Use of Design Basis Threat at Department of Energy

It is instructive to consider one of the best practitioners of the Design Base Threat and Vulnerability Assessment process, the Department of Energy (DOE). DOE is also remarkable in its rigor, and among the few in and out of government that reject a scenario based ‘threat’ definition.

The key component of DOE’s risk-based security practices is the DBT, a classified set of characteristics of potential threats to DOE assets. The DBT traditionally has been based on the Postulated Threat, a classified, multi-agency intelligence community assessment of potential terrorist threats. The DOE DBT considers external threats that include terrorists, criminals, psychotics, disgruntled, employees, violent activists, and spies. The DBT also considers internal threats by insiders who have authorized unescorted access within DOE facilities and programs. These insiders may operate alone or in concert with an adversary group, and are routinely considered to provide assistance to a terrorist group noted in the DBT. The DOE generally considers the threat of terrorist groups to be the most demanding threat contained in its DBT.

For over a decade, DOE has employed a risk management approach that seeks to direct resources to its most critical assets (Category I special nuclear material) while mitigating the risks to these assets to an acceptable level. Levels of risk are derived from a mathematical equation that compares a terrorist group’s capabilities with the overall effectiveness of the crucial elements of the site’s protective forces and systems, and then assigned classified numerical values.

DOE counters its terrorist threats noted in the DBT with a multilayered protective system. While specific measures may and do vary among sites, all DOE protective systems at the most sensitive sites employ a in-depth defense that includes sensors, physical barriers, hardened facilities and vaults, and heavily armed paramilitary protective forces equipped with such items as automatic weapons, night vision equipment, body armor, and chemical protective gear. The effectiveness of the protective system is formally and regularly examined through vulnerability assessments.

A vulnerability assessment is a systematic evaluation process in which qualitative and quantitative techniques are applied to detect vulnerabilities and arrive at effective protection of specific assets. To conduct these assessments, DOE uses subject matter experts (SMEs), computer simulated attacks, and force-on-force performance testing in which the site’s protective forces undergo simulated attacks by a group of mock terrorists.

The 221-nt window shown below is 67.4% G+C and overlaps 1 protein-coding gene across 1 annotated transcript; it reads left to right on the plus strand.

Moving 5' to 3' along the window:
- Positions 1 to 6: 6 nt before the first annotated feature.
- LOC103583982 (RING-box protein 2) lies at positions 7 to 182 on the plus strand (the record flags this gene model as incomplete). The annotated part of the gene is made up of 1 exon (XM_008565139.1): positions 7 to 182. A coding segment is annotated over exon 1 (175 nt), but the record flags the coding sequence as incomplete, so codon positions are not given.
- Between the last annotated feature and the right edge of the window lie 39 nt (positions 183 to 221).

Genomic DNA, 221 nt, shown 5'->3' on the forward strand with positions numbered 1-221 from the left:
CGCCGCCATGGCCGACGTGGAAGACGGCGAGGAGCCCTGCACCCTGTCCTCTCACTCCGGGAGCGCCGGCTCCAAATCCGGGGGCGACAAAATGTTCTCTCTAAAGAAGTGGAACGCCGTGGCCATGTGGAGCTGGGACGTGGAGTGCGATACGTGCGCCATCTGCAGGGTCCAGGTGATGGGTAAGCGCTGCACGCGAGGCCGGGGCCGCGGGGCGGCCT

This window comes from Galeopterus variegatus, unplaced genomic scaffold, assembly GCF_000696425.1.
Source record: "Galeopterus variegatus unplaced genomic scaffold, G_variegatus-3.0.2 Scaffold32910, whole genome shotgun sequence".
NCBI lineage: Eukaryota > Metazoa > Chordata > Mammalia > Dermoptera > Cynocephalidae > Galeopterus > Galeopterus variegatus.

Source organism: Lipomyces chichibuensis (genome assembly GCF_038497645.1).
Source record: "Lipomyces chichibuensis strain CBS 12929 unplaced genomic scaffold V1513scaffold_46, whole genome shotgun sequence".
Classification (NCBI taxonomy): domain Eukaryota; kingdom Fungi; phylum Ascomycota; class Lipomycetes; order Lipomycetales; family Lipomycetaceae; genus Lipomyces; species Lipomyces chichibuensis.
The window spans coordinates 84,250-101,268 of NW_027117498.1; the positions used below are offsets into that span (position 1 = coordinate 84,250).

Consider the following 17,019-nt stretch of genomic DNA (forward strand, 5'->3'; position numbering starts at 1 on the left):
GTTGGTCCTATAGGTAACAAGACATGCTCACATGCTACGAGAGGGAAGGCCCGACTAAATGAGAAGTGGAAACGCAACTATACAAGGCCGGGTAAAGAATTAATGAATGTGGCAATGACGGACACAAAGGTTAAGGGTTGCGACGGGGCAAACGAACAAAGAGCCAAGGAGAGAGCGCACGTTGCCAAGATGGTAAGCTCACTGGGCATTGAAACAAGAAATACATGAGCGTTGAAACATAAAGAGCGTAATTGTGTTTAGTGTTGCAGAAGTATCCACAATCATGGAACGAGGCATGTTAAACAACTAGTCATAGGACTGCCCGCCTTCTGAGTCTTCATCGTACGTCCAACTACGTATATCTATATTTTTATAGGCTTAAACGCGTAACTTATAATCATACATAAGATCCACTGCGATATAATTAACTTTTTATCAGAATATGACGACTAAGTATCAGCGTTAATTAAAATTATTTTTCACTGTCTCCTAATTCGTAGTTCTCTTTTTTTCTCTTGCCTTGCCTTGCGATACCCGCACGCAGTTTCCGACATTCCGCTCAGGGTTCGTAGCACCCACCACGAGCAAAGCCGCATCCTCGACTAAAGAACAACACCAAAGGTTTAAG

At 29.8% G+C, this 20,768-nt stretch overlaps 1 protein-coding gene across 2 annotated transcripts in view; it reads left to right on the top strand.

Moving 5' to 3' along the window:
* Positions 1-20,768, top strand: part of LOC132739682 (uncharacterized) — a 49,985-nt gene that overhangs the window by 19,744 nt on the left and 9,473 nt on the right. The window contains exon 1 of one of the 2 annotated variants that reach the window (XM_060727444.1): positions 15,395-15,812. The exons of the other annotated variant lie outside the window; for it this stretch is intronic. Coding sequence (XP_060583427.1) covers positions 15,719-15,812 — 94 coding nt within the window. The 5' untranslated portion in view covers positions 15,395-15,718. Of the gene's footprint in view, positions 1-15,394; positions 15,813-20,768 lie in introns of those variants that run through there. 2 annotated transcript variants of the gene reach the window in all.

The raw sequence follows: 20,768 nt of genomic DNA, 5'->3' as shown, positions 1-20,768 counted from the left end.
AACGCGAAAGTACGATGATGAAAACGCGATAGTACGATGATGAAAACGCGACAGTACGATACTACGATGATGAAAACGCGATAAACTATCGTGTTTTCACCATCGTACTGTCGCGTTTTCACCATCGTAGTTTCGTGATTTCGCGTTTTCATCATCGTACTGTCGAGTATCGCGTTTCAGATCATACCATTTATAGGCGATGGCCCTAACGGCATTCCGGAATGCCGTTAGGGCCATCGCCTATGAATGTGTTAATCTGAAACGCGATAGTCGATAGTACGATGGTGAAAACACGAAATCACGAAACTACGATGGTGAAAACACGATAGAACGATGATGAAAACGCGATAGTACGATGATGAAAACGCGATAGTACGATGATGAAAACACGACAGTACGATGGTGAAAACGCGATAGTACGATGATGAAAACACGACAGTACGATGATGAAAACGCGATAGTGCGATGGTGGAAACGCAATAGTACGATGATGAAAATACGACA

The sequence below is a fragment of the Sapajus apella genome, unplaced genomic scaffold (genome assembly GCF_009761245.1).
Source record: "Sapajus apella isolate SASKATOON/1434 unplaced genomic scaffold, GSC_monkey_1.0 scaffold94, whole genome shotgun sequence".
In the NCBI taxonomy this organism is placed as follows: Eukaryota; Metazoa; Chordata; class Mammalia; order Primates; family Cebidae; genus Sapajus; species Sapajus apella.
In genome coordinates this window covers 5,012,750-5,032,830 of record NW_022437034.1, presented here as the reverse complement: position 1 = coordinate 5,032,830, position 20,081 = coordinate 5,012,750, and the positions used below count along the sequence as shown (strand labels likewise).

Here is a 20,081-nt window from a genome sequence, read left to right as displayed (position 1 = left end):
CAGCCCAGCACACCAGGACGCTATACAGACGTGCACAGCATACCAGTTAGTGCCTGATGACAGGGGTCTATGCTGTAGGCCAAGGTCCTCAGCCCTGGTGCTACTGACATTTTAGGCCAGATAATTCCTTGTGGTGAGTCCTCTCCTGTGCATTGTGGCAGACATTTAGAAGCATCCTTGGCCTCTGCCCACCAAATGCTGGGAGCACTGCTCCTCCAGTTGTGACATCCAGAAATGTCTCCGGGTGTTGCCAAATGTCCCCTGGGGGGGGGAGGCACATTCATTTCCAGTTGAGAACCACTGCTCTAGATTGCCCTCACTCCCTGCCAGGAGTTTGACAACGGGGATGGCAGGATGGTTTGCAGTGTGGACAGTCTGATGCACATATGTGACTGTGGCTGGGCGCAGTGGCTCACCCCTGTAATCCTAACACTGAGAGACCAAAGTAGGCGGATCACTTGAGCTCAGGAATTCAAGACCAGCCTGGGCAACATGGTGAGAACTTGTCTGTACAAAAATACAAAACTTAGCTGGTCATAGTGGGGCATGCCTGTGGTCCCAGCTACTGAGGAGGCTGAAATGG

Assessment results are documented at each site in a classified document known as the Site Safeguards and Security Plan which, in addition to identifying known vulnerabilities, risks, and protection strategies for the site, it formally acknowledges how much risk the contractor and DOE are willing to accept.

Historically, DOE has strived to keep its most critical assets at a low risk level and may insist on immediate compensatory measures should a significant vulnerability develop that increases risk above a low risk level. Through a variety of complementary measures, DOE ensures that its safeguards and security policies are being complied with and are performing as intended, e.g., identified high and moderate risks require corrective actions and regular reporting. Response measures can go so far as to curtail operations until the asset can be better protected.

While contractors must perform regular self-assessments and are encouraged to uncover any problems themselves, DOE requires its field offices to comprehensively survey contractors’ operations for safeguards and security annually. All deficiencies identified during surveys and inspections require the contractors to take corrective action.

The DOE’s May 2003 DBT reflecting a post-September 11 environment by identifying a larger terrorist threat than did the 1999 DBT and expanding the range of terrorist objectives to include radiological, biological, and chemical sabotage. Notable issues of the 2003 DOE DBT included an expansion of terrorist characteristics and goals, and an increase in the size of the terrorist group threat:

Expansion of terrorist characteristics and goals: "The 2003 DBT assumes that terrorist groups are the following: well armed and equipped; trained in paramilitary and guerrilla warfare skills and small unit tactics; highly motivated; willing to kill, risk death, or commit suicide; and capable of attacking without warning. Furthermore, according to the 2003 DBT, terrorists might attack a DOE facility for a variety of goals, including the theft of a nuclear weapon, nuclear test device, or special nuclear material; radiological, chemical, or biological sabotage; and the on-site detonation of a nuclear weapon, nuclear test device, or special nuclear material that results in a significant nuclear yield. DOE refers to such a detonation as an improvised nuclear device."

Increase in the size of the terrorist group threat: "The 2003 DBT increases the terrorist threat levels for the theft of the department’s highest value assets—Category I special nuclear materials—although not in a uniform way. Previously, under the 1999 DBT, all DOE sites that possessed any type of Category I special nuclear material were required to defend against a uniform terrorist group composed of a relatively small number of individuals. Under the 2003 DBT, however, the department judged the theft of a nuclear weapon or test device to be more attractive to terrorists, and sites that have these assets are required to defend against a substantially higher number of terrorists than are other sites. For example, a DOE site that, among other things, assembles and disassembles nuclear weapons, is required to defend against a larger terrorist group. Other DOE sites, such as an EM site that stores excess plutonium, only have to defend against a smaller group of terrorists. However, the number of terrorists in the 2003 DBT is larger than the 1999 DBT number. DOE calls this a graded threat approach."